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Glenn Dromgoole is co-author of 101 Essential Texas Books. Contact him at email@example.com.
Austin novelist Amanda Eyre Ward visited immigrant shelters in Texas and California while researching her acclaimed new novel, The Same Sky (Ballantine Books, $25 hardcover).
The story involves two principal figures, with alternating chapters written in their voices. Carla is a young girl in Honduras who lives with her grandmother in abject poverty. She longs to be reunited with her mother who has fled to the U.S. and sends money home when she can.
Alice and Jake Conroe own Conroe’s BBQ, the hottest barbecue restaurant in Austin, where customers line up for hours in hopes of a plate or a sandwich. They work hard and have a good life, except for one thing — they cannot have children. As the story develops, Carla’s life gets so bad in Honduras that she is willing to risk her and her brother’s lives to try to cross the borders into Guatemala, Mexico, and the U.S.
Meanwhile, Alice becomes the big sister to a high school girl who does not seem to appreciate her help, and Jake resents her efforts on the girl’s behalf — creating a potential rift in their marriage.
The reader, drawn in by the quick pace of the two narratives, may wonder how, if ever, their stories will connect. But, of course, eventually they do.
At 270 pages, The Same Sky is an intense but fast read. I started it one evening and finished the next. Best-selling author Jodi Picoult calls it “the timeliest book you will read this year. This one’s going to haunt me for a long time.”
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More Harvey Houses: Book store owner Rosa Walston Latimer of Post has written her second book about the Harvey Houses that Fred Harvey developed along the Santa Fe railroad line in the late 1800s.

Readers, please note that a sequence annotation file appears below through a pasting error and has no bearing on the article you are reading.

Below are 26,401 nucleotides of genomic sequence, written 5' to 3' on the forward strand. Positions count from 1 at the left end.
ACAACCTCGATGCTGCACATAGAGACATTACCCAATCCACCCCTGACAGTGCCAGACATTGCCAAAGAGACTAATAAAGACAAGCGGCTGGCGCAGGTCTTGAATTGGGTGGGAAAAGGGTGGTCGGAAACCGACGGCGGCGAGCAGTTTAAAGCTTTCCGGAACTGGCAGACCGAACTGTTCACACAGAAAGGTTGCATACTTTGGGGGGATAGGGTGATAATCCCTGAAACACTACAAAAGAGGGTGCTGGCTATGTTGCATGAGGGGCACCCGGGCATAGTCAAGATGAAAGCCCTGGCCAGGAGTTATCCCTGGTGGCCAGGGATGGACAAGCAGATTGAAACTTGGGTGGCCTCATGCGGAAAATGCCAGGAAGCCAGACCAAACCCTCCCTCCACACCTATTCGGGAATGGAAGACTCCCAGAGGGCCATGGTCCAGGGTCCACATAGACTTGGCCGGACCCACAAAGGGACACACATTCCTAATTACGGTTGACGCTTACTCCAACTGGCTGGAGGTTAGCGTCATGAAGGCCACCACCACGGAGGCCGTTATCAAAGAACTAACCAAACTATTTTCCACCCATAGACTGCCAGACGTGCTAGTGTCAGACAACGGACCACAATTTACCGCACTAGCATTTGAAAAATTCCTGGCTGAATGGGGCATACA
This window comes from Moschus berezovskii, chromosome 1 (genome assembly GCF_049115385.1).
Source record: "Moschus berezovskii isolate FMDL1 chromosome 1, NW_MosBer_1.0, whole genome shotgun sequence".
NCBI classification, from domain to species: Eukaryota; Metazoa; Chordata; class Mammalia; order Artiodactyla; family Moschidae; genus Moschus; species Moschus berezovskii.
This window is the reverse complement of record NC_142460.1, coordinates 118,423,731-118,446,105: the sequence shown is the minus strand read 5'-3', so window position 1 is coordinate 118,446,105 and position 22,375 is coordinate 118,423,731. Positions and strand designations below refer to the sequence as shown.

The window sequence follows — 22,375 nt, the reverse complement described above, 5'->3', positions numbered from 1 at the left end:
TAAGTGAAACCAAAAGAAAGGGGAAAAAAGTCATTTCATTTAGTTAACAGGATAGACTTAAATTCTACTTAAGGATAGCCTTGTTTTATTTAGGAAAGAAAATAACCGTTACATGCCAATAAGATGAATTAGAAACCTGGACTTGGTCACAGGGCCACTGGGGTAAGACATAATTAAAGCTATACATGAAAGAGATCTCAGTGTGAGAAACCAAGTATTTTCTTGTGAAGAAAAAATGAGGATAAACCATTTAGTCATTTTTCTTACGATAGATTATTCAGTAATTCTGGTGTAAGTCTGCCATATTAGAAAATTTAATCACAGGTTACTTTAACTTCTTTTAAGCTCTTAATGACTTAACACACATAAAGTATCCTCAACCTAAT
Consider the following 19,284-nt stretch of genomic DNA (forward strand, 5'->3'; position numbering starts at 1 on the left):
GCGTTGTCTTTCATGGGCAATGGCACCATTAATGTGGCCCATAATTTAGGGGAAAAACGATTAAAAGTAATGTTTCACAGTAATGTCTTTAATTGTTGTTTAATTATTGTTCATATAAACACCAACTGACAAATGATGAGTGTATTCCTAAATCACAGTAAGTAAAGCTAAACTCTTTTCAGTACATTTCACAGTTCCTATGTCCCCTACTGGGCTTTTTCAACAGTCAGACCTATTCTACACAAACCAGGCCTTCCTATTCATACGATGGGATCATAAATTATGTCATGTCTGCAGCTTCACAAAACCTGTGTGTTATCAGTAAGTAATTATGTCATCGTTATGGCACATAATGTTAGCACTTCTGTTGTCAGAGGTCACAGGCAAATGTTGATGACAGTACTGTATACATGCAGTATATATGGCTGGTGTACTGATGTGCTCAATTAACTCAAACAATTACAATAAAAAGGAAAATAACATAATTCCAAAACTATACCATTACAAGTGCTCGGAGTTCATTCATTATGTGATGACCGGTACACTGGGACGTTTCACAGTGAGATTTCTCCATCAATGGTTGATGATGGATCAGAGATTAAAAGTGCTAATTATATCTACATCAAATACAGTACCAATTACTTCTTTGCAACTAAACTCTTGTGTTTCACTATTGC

Her first, Harvey Houses of Texas: Historic Hospitality from the Gulf Coast to the Panhandle ($19.99 paperback), came out last year. The new book is Harvey Houses of New Mexico: Historic Hospitality from Raton to Deming ($21.99 paperback). Both are published by the History Press, which focuses on books on local and regional history.
“Many Harvey Houses operated in the red for years,” Latimer says. “Fred Harvey’s business philosophy was simple. He believed that profits would come in the long run if excellent service was provided and maintained.” When Harvey died in 1901 at the age of 65, Latimer writes, his empire included 15 hotels, 47 restaurants, 30 dining cars, and a ferry. His sons and grandsons continued to operate Harvey Houses into the 1950s and ’60s.
Harvey’s restaurants were staffed by Harvey Girls, many of whom left home for the first time to seek adventure, jobs, maybe husbands. Latimer’s books focus on the Harvey Girls. “My interest in Harvey Girls began,” Latimer notes, “when I learned that my grandmother had been a Harvey Girl in Rincon, New Mexico.”
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Glenn Dromgoole is co-author of 101 Essential Texas Books.
Contact him at firstname.lastname@example.org.
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